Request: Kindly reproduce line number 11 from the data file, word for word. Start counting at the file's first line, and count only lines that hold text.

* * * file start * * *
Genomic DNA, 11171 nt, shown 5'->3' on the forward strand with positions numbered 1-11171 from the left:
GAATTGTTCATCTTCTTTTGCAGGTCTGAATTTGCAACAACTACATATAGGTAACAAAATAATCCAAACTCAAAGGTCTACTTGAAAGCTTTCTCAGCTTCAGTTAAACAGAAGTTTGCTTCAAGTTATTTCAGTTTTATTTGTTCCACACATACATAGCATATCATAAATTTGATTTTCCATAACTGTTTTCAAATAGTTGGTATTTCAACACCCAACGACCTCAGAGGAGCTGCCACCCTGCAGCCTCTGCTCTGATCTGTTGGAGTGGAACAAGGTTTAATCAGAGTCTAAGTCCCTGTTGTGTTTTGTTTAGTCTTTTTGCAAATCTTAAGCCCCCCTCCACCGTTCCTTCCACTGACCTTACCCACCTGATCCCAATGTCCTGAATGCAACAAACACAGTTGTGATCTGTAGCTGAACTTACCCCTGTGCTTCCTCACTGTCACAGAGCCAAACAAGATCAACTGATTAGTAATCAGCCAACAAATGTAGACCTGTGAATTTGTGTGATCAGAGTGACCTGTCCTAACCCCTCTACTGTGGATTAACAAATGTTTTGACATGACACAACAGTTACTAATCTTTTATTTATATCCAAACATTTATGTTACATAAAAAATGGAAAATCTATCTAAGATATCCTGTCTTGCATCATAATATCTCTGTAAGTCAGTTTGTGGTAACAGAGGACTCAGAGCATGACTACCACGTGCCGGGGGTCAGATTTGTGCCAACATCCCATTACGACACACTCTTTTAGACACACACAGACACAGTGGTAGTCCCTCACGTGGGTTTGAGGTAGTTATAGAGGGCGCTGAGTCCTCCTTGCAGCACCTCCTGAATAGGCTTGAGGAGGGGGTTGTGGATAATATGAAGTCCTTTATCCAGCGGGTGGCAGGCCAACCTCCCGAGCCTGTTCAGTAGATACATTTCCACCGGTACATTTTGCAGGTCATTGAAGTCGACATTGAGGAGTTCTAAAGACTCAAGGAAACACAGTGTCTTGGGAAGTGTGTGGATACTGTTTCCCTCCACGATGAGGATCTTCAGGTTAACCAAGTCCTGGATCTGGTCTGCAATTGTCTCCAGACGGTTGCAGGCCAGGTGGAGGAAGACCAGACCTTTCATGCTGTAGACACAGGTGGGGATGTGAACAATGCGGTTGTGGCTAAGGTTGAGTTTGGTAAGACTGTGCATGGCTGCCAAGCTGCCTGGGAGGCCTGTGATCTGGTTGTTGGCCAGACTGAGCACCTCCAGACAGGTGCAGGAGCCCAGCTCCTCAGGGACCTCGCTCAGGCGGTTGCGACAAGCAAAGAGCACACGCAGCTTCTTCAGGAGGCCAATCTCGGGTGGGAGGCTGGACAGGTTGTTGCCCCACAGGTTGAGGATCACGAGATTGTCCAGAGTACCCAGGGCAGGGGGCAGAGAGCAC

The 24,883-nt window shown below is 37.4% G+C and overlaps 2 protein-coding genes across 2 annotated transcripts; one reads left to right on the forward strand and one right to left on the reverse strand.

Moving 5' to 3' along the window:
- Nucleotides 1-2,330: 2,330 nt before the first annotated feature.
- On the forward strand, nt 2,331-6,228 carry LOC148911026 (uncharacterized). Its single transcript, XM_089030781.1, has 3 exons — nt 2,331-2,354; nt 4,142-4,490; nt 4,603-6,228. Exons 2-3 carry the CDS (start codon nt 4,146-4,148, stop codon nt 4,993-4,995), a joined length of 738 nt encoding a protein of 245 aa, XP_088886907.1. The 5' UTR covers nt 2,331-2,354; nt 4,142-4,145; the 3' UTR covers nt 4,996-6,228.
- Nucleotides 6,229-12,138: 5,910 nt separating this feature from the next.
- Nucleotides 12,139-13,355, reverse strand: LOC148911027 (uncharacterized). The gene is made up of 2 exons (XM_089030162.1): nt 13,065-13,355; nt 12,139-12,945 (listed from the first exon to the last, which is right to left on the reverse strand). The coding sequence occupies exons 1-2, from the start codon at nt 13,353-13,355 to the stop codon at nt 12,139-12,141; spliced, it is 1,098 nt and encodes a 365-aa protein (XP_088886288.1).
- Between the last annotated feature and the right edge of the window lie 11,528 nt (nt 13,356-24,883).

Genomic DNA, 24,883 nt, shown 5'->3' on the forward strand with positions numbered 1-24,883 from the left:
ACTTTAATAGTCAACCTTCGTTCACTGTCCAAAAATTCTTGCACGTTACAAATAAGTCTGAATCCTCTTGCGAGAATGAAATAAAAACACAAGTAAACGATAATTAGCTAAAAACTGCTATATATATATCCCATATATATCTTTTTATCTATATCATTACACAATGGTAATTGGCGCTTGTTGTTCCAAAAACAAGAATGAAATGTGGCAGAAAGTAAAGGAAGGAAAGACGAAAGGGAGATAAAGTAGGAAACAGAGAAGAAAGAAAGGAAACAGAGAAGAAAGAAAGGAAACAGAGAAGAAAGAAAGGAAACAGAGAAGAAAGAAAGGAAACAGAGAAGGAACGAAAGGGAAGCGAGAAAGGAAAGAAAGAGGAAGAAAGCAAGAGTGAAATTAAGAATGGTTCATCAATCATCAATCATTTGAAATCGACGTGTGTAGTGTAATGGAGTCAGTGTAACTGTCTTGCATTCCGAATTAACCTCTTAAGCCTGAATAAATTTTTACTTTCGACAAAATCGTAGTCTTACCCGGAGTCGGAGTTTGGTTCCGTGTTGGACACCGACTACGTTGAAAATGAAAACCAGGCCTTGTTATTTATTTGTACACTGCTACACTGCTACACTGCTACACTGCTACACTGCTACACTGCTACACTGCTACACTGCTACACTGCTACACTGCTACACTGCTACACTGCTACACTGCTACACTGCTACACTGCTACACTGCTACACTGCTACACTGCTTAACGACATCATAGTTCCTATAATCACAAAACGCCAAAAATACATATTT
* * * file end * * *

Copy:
ACTTTAATAGTCAACCTTCGTTCACTGTCCAAAAATTCTTGCACGTTACAAATAAGTCTGAATCCTCTTGCGAGAATGAAATAAAAACACAAGTAAACGATAATTAGCTAAAAACTGCTATATATATATCCCATATATATCTTTTTATCTATATCATTACACAATGGTAATTGGCGCTTGTTGTTCCAAAAACAAGAATGAAATGTGGCAGAAAGTAAAGGAAGGAAAGACGAAAGGGAGATAAAGTAGGAAACAGAGAAGAAAGAAAGGAAACAGAGAAGAAAGAAAGGAAACAGAGAAGAAAGAAAGGAAACAGAGAAGAAAGAAAGGAAACAGAGAAGGAACGAAAGGGAAGCGAGAAAGGAAAGAAAGAGGAAGAAAGCAAGAGTGAAATTAAGAATGGTTCATCAATCATCAATCATTTGAAATCGACGTGTGTAGTGTAATGGAGTCAGTGTAACTGTCTTGCATTCCGAATTAACCTCTTAAGCCTGAATAAATTTTTACTTTCGACAAAATCGTAGTCTTACCCGGAGTCGGAGTTTGGTTCCGTGTTGGACACCGACTACGTTGAAAATGAAAACCAGGCCTTGTTATTTATTTGTACACTGCTACACTGCTACACTGCTACACTGCTACACTGCTACACTGCTACACTGCTACACTGCTACACTGCTACACTGCTACACTGCTACACTGCTACACTGCTACACTGCTACACTGCTACACTGCTACACTGCTACACTGCTTAACGACATCATAGTTCCTATAATCACAAAACGCCAAAAATACATATTT